Police say a warrant to arrest has been issued for a man who escaped prosecution on a serious charge in Wellington after invoking diplomatic immunity.
A male aged in his 30s was arrested in the Wellington suburb of Brooklyn on the night of Friday May 9, police said today.
Prime Minister John Key confirmed the man was a foreign diplomat and that he escaped prosecution on a serious charge after invoking diplomatic immunity.
Police laid charges of burglary and assault with intent to rape after he allegedly followed a 21-year-old woman and assaulted her.
However they say they were unable to proceed with the prosecution after "legal issues" were established, a police spokesman said today. The alleged offender had since left New Zealand but the charges remained active and and a warrant to arrest for the man had been issued by the court.
That meant if the man was to return to New Zealand at any time he would be likely to face prosecution for his alleged offences, the spokesman added.
Key said today he was limited in what he could say because of a name suppression order but confirmed the Government had urged the diplomat's home country to let him face charges in New Zealand. But the plea fell on deaf ears.
"The country invoked diplomatic immunity; the person has gone back to their home country. My understanding is that there is an investigation being undertaken in their home country."
Key said the Government made its views clear to the country concerned that the person should have faced charges in New Zealand.
"But it is as you know up to the home country to decide whether they invoke diplomatic immunity or not."
However, the Government did not lodge a formal objection and was waiting to see how the case was being handled back in the diplomats home country.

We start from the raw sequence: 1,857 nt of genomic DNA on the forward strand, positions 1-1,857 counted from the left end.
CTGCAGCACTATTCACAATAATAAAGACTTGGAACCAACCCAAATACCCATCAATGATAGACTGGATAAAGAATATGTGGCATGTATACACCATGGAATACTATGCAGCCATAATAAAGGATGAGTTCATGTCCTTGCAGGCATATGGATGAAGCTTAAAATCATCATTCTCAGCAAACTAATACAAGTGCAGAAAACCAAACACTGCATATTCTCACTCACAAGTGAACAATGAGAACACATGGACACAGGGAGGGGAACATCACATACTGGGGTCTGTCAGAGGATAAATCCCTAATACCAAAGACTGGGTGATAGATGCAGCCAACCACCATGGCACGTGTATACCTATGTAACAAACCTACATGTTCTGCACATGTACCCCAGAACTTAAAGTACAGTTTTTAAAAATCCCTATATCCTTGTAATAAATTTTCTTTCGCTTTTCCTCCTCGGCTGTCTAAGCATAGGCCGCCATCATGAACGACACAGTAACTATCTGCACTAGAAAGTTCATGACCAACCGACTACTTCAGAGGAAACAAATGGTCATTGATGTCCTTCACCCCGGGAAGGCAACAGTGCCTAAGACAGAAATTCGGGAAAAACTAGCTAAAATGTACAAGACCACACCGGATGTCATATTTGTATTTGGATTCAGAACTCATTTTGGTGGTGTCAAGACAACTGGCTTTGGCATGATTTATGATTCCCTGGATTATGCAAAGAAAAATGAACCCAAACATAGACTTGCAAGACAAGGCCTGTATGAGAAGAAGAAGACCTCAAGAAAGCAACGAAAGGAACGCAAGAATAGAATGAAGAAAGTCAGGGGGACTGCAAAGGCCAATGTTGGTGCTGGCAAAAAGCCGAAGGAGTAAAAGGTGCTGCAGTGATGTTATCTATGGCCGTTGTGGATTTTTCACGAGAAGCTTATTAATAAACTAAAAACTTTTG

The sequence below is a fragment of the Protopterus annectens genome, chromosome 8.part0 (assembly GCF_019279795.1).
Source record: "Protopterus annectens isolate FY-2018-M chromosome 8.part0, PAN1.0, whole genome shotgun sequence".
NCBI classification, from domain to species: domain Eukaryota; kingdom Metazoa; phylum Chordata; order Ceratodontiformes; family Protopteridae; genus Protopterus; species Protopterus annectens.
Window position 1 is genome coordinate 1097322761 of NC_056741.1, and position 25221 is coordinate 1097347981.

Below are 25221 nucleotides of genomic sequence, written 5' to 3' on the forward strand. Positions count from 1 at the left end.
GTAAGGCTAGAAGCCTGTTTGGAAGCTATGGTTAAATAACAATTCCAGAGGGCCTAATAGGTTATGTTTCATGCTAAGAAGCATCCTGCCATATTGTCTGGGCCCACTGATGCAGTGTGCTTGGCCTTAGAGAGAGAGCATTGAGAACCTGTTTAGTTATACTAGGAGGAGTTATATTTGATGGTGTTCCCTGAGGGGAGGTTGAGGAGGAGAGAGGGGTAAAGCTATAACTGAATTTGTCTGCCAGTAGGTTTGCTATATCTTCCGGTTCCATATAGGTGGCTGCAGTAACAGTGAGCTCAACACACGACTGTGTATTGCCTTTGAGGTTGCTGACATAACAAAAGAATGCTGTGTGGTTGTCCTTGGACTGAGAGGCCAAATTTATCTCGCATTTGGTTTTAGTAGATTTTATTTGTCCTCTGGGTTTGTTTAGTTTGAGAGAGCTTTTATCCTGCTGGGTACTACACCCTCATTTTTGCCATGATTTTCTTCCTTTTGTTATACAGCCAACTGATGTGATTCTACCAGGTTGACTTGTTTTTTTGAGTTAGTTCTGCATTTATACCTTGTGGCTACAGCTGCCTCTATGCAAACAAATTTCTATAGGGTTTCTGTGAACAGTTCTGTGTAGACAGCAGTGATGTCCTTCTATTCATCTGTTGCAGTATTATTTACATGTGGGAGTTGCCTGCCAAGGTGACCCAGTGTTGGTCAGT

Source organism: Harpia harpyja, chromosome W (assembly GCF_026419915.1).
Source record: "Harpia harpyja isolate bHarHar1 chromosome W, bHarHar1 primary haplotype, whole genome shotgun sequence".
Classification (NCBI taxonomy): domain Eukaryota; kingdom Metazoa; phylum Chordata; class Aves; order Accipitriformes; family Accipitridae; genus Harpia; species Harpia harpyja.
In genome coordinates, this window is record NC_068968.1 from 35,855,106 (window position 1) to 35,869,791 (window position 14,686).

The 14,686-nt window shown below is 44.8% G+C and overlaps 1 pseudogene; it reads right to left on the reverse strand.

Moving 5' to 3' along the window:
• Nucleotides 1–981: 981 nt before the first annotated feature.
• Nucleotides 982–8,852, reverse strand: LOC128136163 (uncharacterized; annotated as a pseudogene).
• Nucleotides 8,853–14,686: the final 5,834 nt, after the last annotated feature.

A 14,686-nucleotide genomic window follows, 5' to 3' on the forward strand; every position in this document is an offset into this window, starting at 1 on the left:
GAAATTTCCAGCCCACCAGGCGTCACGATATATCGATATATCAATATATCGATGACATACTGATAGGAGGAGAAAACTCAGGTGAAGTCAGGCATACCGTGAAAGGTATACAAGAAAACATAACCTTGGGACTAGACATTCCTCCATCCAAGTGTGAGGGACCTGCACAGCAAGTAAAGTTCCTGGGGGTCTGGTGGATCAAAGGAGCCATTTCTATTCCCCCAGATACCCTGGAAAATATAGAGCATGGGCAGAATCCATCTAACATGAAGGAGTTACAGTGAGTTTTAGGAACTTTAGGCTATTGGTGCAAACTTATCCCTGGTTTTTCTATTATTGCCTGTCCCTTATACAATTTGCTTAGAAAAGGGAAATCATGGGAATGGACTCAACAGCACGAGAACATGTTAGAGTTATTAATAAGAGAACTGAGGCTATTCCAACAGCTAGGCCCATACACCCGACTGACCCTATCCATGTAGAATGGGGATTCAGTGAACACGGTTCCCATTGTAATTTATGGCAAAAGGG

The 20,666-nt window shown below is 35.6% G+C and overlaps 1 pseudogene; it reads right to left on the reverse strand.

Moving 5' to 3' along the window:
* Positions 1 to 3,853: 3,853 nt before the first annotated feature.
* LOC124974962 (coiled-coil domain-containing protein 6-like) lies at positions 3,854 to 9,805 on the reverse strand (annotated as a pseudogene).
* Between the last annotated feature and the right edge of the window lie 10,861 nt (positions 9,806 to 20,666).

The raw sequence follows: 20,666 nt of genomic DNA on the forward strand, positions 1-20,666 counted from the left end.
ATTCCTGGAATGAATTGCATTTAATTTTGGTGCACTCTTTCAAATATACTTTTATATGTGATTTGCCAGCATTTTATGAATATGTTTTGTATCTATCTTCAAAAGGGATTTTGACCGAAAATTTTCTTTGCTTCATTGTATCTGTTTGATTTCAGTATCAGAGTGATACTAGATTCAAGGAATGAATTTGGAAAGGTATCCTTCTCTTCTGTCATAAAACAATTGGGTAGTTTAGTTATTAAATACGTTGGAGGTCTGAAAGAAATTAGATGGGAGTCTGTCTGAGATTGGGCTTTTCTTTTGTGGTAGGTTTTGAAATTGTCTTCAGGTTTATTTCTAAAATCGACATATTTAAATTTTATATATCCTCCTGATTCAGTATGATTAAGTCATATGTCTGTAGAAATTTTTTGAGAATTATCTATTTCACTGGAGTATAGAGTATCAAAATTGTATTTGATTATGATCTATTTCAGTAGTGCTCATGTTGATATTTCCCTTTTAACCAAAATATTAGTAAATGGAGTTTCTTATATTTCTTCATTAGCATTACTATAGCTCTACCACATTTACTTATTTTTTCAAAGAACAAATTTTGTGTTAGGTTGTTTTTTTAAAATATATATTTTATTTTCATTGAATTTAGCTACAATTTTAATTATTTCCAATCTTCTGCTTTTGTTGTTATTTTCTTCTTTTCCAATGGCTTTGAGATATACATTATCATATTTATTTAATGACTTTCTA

The police spokesman said the victim had been fully informed of the process and police were continuing to support her.
Labour's foreign affairs spokesman David Shearer said the public needed to be reassured that the matter would not be "swept under the carpet and forgotten about".
"The alleged victim in the case deserves more than that.
"Our government should be demanding from the country concerned that it investigates the charge properly. That may include New Zealand police providing the evidence collected to enable a criminal prosecution."
The diplomat's extradition back to New Zealand to face charged should also be pursued as an option.
"The New Zealand government also needs to explain why name suppression for the diplomat and the country concerned was given and whether it had requested that diplomatic immunity be waived in this case."
The Vienna Convention that provides diplomatic immunity was an ancient agreement and one that New Zealand took seriously, Shearer said.
"It protects our diplomatic personnel serving overseas, no matter where they are located. Nevertheless, we also expect justice to be done and the rights of any victim to be respected and not simply forgotten."
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